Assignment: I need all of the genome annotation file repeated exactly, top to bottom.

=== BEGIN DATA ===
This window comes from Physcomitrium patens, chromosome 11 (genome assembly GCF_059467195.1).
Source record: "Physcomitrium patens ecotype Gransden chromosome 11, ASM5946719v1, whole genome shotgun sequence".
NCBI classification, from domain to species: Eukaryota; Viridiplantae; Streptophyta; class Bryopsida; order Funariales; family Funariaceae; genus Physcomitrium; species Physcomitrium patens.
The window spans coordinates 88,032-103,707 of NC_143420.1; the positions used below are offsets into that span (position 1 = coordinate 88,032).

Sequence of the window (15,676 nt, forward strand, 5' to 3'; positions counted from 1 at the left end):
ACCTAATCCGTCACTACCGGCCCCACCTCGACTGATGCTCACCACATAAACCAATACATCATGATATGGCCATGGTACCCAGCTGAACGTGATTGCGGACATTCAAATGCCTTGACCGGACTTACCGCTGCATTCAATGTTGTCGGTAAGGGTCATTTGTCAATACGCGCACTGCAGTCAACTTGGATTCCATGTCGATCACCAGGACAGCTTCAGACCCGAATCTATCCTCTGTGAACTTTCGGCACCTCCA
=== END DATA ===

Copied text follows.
This window comes from Physcomitrium patens, chromosome 11 (genome assembly GCF_059467195.1).
Source record: "Physcomitrium patens ecotype Gransden chromosome 11, ASM5946719v1, whole genome shotgun sequence".
NCBI classification, from domain to species: Eukaryota; Viridiplantae; Streptophyta; class Bryopsida; order Funariales; family Funariaceae; genus Physcomitrium; species Physcomitrium patens.
The window spans coordinates 88,032-103,707 of NC_143420.1; the positions used below are offsets into that span (position 1 = coordinate 88,032).

Sequence of the window (15,676 nt, forward strand, 5' to 3'; positions counted from 1 at the left end):
ACCTAATCCGTCACTACCGGCCCCACCTCGACTGATGCTCACCACATAAACCAATACATCATGATATGGCCATGGTACCCAGCTGAACGTGATTGCGGACATTCAAATGCCTTGACCGGACTTACCGCTGCATTCAATGTTGTCGGTAAGGGTCATTTGTCAATACGCGCACTGCAGTCAACTTGGATTCCATGTCGATCACCAGGACAGCTTCAGACCCGAATCTATCCTCTGTGAACTTTCGGCACCTCCA